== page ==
It might be premature to say that the sky’s the limit for Festus Ezeli, although his potential is readily apparent to just about anyone.
What is abundantly clear at this relatively early stage of his career is that the rim definitely is not the limit for Vanderbilt’s third-year sophomore center.
“Festus is one of the guys we have who can play above the rim and rebound above the rim and affect plays that go on above the rim and around the basket,” coach Kevin Stallings said.
Rather than wonder just how good he can be, the more urgent question regarding the 6-foot-11, 255-pound native of Nigeria is: When will he begin to realize his enormous potential?
The Commodores (6-3) have exactly five home games and slightly more than three weeks before they begin conference play. They begin that final stretch Saturday against Tennessee State (3-8), 3 p.m. at Memorial Gymnasium.
In eight appearances this season Ezeli has averaged 3.1 points and 3.0 rebounds in a little more than 10 minutes of playing time per contest. He has blocked 11 shots, which puts him second on the team to A.J. Ogilvy, but it’s not the level of performance he routinely has displayed since the start of the school year.
“The coaches say when I play in practice that I dominate,” Ezeli said. “They want me to do that in games. It’s coming.”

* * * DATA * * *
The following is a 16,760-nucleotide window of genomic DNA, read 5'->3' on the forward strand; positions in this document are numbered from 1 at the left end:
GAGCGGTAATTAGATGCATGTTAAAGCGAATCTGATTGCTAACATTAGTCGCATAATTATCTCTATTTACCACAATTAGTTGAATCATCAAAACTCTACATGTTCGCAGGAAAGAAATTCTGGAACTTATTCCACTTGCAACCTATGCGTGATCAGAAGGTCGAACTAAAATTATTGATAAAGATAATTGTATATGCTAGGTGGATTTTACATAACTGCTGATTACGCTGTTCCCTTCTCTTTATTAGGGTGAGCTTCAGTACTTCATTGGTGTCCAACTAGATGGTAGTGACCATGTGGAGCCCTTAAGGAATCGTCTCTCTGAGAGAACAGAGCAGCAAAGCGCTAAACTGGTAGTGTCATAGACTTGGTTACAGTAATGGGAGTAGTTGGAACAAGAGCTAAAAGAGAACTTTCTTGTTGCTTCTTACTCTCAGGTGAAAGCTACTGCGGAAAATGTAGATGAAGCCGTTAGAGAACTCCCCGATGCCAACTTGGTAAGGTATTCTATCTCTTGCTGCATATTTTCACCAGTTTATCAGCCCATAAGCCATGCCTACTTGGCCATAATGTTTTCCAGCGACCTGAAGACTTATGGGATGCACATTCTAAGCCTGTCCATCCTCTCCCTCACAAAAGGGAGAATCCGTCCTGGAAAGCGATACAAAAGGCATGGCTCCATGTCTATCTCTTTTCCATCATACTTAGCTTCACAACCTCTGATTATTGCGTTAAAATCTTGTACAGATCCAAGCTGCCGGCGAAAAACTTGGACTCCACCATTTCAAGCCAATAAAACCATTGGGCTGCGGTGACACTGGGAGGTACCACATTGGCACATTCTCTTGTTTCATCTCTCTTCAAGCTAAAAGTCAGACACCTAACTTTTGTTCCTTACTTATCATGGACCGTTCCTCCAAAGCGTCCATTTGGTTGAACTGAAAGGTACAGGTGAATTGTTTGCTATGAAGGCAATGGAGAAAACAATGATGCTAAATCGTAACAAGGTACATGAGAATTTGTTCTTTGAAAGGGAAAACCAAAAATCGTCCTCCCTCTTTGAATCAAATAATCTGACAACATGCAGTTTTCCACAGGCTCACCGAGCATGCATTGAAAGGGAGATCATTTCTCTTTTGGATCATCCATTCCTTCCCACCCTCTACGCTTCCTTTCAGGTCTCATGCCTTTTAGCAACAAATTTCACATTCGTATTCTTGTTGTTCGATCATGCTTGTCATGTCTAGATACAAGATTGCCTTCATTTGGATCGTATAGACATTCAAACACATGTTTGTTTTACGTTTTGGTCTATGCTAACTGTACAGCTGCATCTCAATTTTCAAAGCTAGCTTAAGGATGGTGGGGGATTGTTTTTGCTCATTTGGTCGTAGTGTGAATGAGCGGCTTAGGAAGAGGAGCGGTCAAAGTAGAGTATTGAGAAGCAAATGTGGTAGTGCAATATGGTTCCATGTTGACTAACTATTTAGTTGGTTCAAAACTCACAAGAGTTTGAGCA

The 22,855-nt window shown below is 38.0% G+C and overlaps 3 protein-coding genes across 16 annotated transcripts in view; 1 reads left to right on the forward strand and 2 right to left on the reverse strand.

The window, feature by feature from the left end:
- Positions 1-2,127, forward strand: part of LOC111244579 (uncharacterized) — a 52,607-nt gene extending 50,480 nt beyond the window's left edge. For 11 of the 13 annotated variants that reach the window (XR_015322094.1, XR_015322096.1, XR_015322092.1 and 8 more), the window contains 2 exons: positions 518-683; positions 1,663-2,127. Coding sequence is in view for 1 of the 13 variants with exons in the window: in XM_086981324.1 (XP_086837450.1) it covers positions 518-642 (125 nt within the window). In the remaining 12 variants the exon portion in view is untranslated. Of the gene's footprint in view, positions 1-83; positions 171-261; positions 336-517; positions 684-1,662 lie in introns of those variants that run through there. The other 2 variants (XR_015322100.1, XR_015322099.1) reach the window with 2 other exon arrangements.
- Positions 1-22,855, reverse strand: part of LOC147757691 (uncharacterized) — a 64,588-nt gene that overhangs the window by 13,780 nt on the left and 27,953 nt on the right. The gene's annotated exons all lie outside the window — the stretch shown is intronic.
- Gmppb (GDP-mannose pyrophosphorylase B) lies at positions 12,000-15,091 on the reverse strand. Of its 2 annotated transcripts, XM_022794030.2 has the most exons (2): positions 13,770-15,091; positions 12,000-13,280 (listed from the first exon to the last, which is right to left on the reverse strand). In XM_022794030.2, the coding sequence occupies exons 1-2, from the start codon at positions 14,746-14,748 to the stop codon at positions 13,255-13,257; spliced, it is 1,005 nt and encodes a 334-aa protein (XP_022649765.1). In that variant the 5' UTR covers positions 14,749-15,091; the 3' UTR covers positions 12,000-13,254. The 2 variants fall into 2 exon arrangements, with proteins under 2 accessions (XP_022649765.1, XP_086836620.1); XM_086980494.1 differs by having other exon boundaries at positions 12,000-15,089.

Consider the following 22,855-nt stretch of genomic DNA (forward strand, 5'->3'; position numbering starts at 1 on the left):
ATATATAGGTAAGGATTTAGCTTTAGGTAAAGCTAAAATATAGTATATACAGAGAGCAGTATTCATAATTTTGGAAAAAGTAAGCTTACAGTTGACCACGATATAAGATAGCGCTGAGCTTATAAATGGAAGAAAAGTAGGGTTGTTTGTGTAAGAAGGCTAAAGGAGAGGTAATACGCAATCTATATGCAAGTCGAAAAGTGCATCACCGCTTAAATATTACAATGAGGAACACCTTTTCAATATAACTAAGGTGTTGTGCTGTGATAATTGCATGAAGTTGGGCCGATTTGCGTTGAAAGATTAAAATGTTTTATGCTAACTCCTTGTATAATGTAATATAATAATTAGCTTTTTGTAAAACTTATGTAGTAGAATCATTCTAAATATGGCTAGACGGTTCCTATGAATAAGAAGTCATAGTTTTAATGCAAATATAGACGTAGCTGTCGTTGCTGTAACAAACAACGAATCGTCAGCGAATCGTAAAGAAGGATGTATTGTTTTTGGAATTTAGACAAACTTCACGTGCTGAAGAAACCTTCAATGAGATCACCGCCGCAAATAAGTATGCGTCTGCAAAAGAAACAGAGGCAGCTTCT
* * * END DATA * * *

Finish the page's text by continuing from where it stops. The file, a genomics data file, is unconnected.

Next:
Ezeli focused on soccer back in his native country and only took up basketball fewer than five years ago – at first only on a part-time basis. He moved to the United States – specifically the Sacramento area – in 2004 but did not play high school basketball. It was as a member of the Sacramento Pharoahs, an AAU team, that he attracted the attention of Stallings’ staff as well as a number of other top programs.
He was redshirted during the 2007-08 season and then averaged 3.8 points, 2.6 rebounds and 12.4 minutes in his first season of competition. When the Commodores convened for preseason workouts in preparation for its Australian exhibition tour this past August, optimism about Ezeli’s potential reached new heights.
“At some point the light’s going to go on for him that there are going to be times that he can do in games what he does in practice,” Stallings said. “I don’t think he possesses the belief system yet that he can affect games the way he affects practices.
“He’s not going to affect every game the way he affects some –or a lot – of our practices, but there are going to be some games he can affect that way. It’s going to just have to happen for him some night before he’s going to really believe it.”
Ezeli did have three blocked shots in back-to-back games at the EA Sports Maui Invitational – against Cincinnati and Chaminade – and has become a consistent rebounding presence with at least four in four of his last five appearances.
Still, for all his physical gifts, he is woefully short on game experience relative to virtually everyone he plays with and against.
“Everytime I get on the court I get more comfortable,” he said. “Even in the way I shoot free throws, I’m getting better each game I play.
“The story of my game is getting comfortable. … I think it’s coming.”
When it does, there’s no telling how high he can go.